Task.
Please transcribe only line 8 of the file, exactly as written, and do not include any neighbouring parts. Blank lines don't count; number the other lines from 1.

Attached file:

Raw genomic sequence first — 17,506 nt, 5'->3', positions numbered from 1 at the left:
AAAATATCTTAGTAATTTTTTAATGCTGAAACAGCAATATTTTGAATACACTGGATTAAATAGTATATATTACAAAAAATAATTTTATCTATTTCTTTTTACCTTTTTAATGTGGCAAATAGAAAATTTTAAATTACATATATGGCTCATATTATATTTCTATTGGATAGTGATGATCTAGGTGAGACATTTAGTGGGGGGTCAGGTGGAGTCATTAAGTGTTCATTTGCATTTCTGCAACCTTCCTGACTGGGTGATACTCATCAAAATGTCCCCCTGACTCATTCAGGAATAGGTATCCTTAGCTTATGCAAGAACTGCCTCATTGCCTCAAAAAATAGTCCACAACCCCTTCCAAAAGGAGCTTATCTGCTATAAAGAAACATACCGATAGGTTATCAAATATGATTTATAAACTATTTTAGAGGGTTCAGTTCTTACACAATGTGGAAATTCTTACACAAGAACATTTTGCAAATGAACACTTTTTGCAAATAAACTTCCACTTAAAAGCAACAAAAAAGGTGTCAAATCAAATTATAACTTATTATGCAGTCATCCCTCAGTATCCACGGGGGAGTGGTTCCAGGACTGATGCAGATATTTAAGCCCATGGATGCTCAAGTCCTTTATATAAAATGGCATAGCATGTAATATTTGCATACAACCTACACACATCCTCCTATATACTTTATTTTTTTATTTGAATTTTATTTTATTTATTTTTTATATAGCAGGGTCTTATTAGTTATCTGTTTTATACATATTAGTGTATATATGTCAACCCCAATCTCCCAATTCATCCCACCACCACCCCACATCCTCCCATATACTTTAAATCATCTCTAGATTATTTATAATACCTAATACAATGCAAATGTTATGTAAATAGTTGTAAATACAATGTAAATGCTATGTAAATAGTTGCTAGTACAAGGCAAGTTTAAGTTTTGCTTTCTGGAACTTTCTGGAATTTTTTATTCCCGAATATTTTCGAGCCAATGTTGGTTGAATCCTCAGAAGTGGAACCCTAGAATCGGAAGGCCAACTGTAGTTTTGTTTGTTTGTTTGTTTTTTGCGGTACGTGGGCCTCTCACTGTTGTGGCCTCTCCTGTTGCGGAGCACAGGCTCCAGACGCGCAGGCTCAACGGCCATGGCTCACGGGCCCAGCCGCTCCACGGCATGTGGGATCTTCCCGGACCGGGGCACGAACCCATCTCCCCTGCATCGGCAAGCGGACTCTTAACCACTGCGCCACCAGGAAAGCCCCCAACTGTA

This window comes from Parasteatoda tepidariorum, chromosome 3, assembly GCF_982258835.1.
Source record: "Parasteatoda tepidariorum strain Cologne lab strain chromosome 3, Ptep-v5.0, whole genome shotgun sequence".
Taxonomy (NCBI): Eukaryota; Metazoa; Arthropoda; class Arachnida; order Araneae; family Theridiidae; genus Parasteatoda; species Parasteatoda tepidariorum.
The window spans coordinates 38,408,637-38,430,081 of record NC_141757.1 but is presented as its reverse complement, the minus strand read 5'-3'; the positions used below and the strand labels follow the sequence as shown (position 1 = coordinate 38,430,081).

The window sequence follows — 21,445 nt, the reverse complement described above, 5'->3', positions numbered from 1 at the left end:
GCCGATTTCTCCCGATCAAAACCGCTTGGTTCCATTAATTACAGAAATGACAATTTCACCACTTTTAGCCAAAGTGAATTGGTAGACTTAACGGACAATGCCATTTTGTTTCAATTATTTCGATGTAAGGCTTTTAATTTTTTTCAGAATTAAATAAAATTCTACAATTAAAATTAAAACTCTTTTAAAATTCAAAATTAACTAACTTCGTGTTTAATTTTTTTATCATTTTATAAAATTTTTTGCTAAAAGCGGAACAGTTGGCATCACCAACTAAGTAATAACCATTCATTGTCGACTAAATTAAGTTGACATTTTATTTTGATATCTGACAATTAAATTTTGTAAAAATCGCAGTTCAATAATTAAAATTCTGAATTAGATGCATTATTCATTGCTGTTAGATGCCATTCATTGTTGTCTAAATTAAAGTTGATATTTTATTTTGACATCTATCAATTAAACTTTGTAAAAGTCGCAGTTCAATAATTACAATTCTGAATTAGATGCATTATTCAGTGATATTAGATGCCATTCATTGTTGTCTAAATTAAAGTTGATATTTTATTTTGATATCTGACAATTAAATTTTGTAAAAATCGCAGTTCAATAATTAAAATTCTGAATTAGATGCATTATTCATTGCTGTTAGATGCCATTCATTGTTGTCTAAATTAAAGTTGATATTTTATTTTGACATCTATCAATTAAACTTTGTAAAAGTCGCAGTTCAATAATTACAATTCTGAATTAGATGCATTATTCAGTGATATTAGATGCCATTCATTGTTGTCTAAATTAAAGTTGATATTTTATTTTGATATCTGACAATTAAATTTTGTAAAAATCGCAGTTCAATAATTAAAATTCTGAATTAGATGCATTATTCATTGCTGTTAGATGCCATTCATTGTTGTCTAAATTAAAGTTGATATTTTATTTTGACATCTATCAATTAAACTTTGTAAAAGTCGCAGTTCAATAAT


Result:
GCCGATTTCTCCCGATCAAAACCGCTTGGTTCCATTAATTACAGAAATGACAATTTCACCACTTTTAGCCAAAGTGAATTGGTAGACTTAACGGACAATGCCATTTTGTTTCAATTATTTCGATGTAAGGCTTTTAATTTTTTTCAGAATTAAATAAAATTCTACAATTAAAATTAAAACTCTTTTAAAATTCAAAATTAACTAACTTCGTGTTTAATTTTTTTATCATTTTATAAAATTTTTTGCTAAAAGCGGAACAGTTGGCATCACCAACTAAGTAATAACCATTCATTGTCGACTAAATTAAGTTGACATTTTATTTTGATATCTGACAATTAAATTTTGTAAAAATCGCAGTTCAATAATTAAAATTCTGAATTAGATGCATTATTCATTGCTGTTAGATGCCATTCATTGTTGTCTAAATTAAAGTTGATATTTTATTTTGACATCTATCAATTAAACTTTGTAAAAGTCGCAGTTCAATAATTACAATTCTGAATTAGATGCATTATTCAGTGATATTAGATGCCATTCATTGTTGTCTAAATTAAAGTTGATATTTTATTTTGATATCTGACAATTAAATTTTGTAAAAATCGCAGTTCAATAATTAAAATTCTGAATTAGATGCATTATTCATTGCTGTTAGATGCCATTCATTGTTGTCTAAATTAAAGTTGATATTTTATTTTGACATCTATCAATTAAACTTTGTAAAAGTCGCAGTTCAATAATTACAATTCTGAATTAGATGCATTATTCAGTGATATTAGATGCCATTCATTGTTGTCTAAATTAAAGTTGATATTTTATTTTGATATCTGACAATTAAATTTTGTAAAAATCGCAGTTCAATAATTAAAATTCTGAATTAGATGCATTATTCATTGCTGTTAGATGCCATTCATTGTTGTCTAAATTAAAGTTGATATTTTATTTTGACATCTATCAATTAAACTTTGTAAAAGTCGCAGTTCAATAAT